Author Archives: Isaac Schankler

Derivative Works

Almost everyone I know second-guesses themselves when creating something that references the work of the recent past. It’s true that this often doesn’t stop people from creating, but it does often affect what we can do with those works once they’re created.

Polystylism in Pop

One of the common complaints about current pop music is that it’s all hopelessly retro, and that we haven’t seen anything genuinely new in about 20 years. Pop music is eating its own tail. The irony is that this kind of self-aware self-referentiality is exactly what was prized and heralded as a savior of concert music a few years ago.

Mutually Exclusive

Practically everyone in new music feels like the victim of some kind of persecution, often while being completely oblivious to the persecutions they themselves are perpetrating.

My First Negative Review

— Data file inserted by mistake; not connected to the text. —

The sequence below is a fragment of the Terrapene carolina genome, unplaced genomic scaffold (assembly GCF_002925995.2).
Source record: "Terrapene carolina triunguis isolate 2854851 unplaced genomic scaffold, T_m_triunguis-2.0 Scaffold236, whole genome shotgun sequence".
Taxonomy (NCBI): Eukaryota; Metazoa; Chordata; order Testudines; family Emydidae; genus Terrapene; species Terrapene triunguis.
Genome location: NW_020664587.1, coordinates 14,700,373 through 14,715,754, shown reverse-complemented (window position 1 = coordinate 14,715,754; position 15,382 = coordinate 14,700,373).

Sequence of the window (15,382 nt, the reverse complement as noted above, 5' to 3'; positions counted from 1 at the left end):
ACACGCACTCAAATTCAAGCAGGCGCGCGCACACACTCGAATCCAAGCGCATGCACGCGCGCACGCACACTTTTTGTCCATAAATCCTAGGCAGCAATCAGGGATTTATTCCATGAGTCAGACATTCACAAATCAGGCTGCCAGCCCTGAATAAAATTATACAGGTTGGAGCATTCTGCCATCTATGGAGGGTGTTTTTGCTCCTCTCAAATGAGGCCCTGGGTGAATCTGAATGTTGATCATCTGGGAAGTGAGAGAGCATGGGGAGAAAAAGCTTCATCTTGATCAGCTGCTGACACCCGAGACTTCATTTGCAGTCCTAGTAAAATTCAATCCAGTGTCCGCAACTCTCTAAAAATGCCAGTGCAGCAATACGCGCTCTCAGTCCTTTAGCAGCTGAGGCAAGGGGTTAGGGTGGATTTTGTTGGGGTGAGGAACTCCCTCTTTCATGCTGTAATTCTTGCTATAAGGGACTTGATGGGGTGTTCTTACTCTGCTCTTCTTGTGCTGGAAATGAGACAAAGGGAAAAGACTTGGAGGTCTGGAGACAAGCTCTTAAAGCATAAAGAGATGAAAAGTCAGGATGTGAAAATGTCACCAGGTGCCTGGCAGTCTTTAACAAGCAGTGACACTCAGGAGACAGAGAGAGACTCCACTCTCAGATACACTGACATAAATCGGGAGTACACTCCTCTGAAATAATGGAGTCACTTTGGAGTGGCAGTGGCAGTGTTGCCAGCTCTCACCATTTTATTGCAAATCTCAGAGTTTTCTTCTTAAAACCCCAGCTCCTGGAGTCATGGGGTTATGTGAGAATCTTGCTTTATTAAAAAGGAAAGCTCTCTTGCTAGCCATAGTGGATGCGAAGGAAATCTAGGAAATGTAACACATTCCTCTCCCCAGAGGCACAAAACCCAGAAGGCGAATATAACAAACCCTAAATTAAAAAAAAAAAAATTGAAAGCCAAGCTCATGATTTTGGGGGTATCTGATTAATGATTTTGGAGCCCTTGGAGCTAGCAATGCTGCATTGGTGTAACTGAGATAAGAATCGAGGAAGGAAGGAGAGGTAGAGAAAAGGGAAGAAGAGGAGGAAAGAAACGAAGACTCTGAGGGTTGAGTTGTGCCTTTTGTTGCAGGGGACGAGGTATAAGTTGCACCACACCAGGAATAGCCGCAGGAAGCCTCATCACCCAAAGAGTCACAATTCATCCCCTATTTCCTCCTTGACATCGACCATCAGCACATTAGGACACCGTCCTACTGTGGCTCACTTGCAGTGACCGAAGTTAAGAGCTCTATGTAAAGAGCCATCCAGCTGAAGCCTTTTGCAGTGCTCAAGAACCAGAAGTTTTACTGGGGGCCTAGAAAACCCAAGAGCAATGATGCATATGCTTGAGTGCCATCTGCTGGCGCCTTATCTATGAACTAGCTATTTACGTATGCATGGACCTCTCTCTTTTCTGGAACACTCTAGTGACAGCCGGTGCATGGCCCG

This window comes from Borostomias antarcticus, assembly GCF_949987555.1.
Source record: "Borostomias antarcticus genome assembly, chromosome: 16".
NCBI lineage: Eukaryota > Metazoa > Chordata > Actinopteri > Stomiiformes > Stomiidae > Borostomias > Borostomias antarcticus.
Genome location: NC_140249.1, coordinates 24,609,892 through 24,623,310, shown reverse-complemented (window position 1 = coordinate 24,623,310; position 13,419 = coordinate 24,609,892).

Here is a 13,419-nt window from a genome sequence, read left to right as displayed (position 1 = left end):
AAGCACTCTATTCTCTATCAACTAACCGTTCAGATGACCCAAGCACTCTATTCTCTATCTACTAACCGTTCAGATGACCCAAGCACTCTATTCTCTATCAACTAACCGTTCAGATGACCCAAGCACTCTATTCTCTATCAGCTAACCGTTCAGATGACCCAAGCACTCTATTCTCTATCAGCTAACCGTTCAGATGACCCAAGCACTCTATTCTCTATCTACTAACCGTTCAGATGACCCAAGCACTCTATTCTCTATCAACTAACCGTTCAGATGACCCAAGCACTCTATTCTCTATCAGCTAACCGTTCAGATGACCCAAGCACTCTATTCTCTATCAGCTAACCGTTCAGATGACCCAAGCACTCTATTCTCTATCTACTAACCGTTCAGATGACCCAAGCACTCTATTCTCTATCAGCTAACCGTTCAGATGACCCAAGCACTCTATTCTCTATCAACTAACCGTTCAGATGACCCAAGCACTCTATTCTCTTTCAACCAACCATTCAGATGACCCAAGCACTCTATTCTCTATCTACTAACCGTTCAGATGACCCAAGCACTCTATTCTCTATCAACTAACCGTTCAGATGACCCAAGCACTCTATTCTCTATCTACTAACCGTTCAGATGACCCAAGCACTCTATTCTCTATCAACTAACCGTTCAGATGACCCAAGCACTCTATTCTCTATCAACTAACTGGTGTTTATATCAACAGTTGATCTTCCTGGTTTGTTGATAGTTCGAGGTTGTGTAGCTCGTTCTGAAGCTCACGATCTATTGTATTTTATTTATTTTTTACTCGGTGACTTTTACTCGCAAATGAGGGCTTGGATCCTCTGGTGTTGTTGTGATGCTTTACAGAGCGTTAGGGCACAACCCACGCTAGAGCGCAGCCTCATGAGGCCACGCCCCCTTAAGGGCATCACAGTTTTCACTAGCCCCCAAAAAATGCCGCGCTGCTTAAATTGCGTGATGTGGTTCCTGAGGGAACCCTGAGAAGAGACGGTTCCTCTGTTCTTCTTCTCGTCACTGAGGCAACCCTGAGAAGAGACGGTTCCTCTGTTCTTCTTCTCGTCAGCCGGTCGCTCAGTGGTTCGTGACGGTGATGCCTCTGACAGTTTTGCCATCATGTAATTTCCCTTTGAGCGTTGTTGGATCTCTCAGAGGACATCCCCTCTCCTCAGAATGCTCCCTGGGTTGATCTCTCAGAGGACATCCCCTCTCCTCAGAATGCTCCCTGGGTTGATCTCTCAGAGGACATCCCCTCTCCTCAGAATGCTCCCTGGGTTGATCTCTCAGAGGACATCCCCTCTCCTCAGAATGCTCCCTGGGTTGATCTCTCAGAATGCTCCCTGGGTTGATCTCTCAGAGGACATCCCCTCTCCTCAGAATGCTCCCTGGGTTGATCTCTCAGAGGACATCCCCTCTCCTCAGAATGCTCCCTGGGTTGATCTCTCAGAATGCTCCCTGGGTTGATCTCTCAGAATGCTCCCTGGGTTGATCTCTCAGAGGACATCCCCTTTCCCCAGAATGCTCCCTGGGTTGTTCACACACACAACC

Last week I was the recipient of my first negative review! I was surprised at how angry and upset I was when I first read it, and how long it took me to calm down about it. In short, as much as I thought I was prepared for this inevitable moment, I wasn’t.

Context Matters

By subtracting a great deal of expected context, New Lens Concerts ask us to invent our own, inviting us to let go of our preconceived notions about composers new and old, or so the theory goes.

A Critical Gap

After the deluge of new music concerts over the past few weeks, the dearth of dedicated new music critics in Los Angeles has felt particularly frustrating.

Yo Dawg, I Heard You Like Brooklyn

This has been a dense couple of weeks for new music concerts in Los Angeles. A coincidence of timing (or is it?) means that LA Phil’s Brooklyn Festival overlaps with two Southern California-themed festivals, Hear Now and The LA Composers Project.

Classical Pantomime

Notions of what’s authentic in music have changed in recent years, and it’s difficult, maybe impossible, to pinpoint when exactly this shift occurred.

Artful Deception

Sometimes I like to think of musicians as stage magicians. There is a kind of artful deception that’s a part of performance, but it’s rarely acknowledged and often downplayed, especially in the concert music world.